Three of the retail greats reported earnings this week, and oh how differently the market reacted to each of them.

In this clip, host Chris Hill and Motley Fool contributor Ron Gross go through the most important numbers and trends from Nordstrom (NYSE:JWN), Macy's (NYSE:M), and JC Penney (NYSE:JCP), explain why the stocks went in the directions they did after reports came out, and take a peek at the long-term health of each mall-based retailer.

A full transcript follows the video.

This video was recorded on Aug. 17, 2018.

Chris Hill: More retail earnings this week. Nordstrom's second quarter profits came in higher than Wall Street was expecting. Shares of Macy's falling despite second quarter profits also coming in higher than expected. And JC Penney's stock fell to an all-time low after a disastrous second quarter report. Ron, we'll get to Macy's and JC Penney. Nordstrom's stock hitting a 52-week high this week, and they are they earned it.

Ron Gross: They earned it. I've always thought that Nordstrom was the best in breed here. But, it's a tough business, and remains a tough business. Department stores invariably all go out of business or go bankrupt at some point and then reorganize. We may be seeing that soon with the likes of JC Penney. But Nordstrom, a great job. Best quarterly same-store sales growth in three years. Love to see that. Online sales up 23%, now 34% of total sales, which is up nicely, and they consistently are getting that number up. Very important. Comp sales of 4%. That's a pretty big number. Both strong, in the full-priced stores as well as the Nordstrom Rack stores. They're doing a great job. Stock has severely underperformed the market over the last five years, as all of these stocks have done, but they're still doing a nice job -- right at this very moment. They're doing a nice job.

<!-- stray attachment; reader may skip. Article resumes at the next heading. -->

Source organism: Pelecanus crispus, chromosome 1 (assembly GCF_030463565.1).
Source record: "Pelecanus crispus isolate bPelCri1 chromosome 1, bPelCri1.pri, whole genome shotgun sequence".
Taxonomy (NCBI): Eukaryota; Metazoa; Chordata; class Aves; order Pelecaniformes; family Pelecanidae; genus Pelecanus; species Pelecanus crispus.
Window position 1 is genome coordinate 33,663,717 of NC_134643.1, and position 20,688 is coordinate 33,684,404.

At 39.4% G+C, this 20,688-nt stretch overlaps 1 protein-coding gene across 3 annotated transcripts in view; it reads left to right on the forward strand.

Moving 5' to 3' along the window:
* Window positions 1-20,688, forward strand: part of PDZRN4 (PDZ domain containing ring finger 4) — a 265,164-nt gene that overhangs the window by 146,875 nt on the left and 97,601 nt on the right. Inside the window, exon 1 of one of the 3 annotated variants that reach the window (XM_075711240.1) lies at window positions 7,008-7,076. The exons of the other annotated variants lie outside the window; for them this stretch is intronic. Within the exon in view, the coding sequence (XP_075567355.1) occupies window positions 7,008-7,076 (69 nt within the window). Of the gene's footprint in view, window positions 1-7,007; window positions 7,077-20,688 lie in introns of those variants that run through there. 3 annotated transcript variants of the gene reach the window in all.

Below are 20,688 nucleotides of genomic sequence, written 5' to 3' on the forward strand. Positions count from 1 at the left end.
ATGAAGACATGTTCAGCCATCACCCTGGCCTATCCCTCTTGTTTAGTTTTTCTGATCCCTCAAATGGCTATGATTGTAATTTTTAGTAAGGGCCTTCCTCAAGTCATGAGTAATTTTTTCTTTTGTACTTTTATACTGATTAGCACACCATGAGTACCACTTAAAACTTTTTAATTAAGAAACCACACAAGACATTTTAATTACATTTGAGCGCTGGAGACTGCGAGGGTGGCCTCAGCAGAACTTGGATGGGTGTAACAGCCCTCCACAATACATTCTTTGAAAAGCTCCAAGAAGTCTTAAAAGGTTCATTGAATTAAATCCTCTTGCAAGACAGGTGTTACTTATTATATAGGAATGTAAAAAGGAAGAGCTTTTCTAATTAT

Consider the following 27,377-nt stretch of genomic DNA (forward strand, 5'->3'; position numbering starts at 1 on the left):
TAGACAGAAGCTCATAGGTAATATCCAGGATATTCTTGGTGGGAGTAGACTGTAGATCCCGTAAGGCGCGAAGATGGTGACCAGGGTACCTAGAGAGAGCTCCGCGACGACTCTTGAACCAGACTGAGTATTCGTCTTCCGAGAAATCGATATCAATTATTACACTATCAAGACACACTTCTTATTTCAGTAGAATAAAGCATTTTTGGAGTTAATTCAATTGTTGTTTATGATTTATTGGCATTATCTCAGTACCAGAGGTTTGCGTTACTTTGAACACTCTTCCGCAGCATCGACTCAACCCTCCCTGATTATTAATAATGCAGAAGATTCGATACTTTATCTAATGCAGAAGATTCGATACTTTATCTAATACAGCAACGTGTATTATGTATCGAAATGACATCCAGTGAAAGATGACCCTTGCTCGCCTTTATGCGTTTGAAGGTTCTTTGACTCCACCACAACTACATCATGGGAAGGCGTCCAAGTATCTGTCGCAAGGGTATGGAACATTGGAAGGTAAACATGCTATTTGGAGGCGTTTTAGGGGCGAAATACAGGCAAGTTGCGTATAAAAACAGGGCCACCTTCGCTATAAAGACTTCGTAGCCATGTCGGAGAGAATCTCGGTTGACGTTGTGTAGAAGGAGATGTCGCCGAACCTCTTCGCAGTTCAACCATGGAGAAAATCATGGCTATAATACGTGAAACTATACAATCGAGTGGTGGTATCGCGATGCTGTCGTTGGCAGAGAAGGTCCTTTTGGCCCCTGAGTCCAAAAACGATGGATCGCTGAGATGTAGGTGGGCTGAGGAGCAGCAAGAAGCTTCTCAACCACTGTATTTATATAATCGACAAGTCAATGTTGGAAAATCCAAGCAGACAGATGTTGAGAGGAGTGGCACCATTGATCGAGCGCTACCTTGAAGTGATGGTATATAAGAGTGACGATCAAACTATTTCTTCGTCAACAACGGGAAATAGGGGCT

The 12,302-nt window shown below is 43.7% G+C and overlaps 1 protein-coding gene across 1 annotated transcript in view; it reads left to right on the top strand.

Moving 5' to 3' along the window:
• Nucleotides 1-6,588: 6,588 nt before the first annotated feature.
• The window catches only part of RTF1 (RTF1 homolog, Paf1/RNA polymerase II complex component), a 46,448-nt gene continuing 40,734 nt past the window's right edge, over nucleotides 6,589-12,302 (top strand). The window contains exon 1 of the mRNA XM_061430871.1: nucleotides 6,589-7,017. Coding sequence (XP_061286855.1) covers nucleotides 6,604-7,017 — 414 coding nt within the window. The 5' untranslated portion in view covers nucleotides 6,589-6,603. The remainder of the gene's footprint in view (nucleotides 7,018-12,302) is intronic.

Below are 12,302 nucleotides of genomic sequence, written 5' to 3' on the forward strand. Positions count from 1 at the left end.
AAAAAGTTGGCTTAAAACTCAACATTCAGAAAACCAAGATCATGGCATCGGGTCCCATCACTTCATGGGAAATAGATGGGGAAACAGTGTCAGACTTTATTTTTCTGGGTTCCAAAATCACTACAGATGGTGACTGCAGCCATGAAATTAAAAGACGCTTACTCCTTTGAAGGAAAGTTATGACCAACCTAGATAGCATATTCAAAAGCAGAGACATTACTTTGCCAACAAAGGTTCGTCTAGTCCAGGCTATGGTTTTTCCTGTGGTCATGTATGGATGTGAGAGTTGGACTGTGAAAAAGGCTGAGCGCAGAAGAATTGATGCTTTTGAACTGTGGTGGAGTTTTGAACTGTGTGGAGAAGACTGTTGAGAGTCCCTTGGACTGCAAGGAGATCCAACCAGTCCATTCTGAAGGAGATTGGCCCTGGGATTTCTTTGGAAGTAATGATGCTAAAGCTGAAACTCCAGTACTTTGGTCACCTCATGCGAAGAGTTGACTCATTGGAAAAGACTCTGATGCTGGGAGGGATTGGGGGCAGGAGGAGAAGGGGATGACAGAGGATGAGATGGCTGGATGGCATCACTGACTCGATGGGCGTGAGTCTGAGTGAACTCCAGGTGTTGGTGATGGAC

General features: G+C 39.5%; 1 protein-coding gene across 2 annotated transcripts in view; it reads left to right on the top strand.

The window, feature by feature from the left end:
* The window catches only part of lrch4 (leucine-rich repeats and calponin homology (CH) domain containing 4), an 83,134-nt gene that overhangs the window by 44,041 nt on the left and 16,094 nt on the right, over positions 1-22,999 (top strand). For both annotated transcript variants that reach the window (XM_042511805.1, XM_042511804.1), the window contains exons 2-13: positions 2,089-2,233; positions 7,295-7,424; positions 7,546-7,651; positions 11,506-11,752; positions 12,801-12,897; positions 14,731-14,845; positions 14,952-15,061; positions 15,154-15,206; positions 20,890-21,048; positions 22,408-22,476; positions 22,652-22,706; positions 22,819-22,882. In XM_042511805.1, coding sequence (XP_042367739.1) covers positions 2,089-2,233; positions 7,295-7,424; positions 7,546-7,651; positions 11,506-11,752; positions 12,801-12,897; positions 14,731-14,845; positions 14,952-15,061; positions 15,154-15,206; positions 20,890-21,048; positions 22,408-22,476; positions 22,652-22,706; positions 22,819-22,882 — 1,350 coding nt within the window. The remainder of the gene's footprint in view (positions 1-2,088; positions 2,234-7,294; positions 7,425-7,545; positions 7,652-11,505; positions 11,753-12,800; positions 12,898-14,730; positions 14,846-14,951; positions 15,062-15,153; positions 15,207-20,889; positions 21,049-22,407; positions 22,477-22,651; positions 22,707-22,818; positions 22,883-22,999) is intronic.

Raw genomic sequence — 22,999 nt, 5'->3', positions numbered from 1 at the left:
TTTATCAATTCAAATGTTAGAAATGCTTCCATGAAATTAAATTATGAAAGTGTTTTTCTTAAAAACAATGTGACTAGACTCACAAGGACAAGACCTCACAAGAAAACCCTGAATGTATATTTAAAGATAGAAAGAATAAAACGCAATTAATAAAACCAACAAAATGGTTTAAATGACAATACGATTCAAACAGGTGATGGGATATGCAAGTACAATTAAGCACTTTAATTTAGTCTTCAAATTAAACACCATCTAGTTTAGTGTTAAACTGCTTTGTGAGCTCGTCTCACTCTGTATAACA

Hill: Well, Macy's stock is up about 80% over the past year, and they did everything this quarter that you would want, in terms of the report they put up and raising guidance. Was the sell-off in Macy's stock simply a valuation play there? Because people looked at it and said, "Wait a minute, we can't push this thing higher and have it double in a year?"

Gross: The answer is yes. [laughs] That is the reason. It's funny, though, because the stock's 9X earnings. It's funny to call that overheated. But, they did have a nice run, as you said, from a stock perspective. And they did everything they really needed to do. Kudos to them for closing underperforming stores and cleaning up inventory and raising prices. You can't ask much more than that. But, again, department stores is a tough business. 

Hill: JC Penney has been without a CEO since May.

Gross: Is that a problem? [laughs]

Hill: It really does seem like a problem, when you look at how JC Penney's business is performing. Is it safe to assume that whoever they bring in to be CEO, that that person's main job is to execute some sort of transformation for the business? Not necessarily overhauling it, but essentially preparing it for either bankruptcy or some sort of take-over? Because I don't imagine a CEO coming in and saying, "I really want to roll up my sleeves and make this business work." They're taking on water on so many fronts.

Gross: Agreed. And you could point to the Macy's model and say, just do what they did. Close the stores that aren't working, keeping the ones that do, clean up the inventory. But it just seems like an insurmountable battle here for JC Penney. We've been saying this for a very long time. They keep losing money, quarter after quarter. They have a little spark of light, and then it just fizzles out. I don't think this is bound for a turnaround probably ever.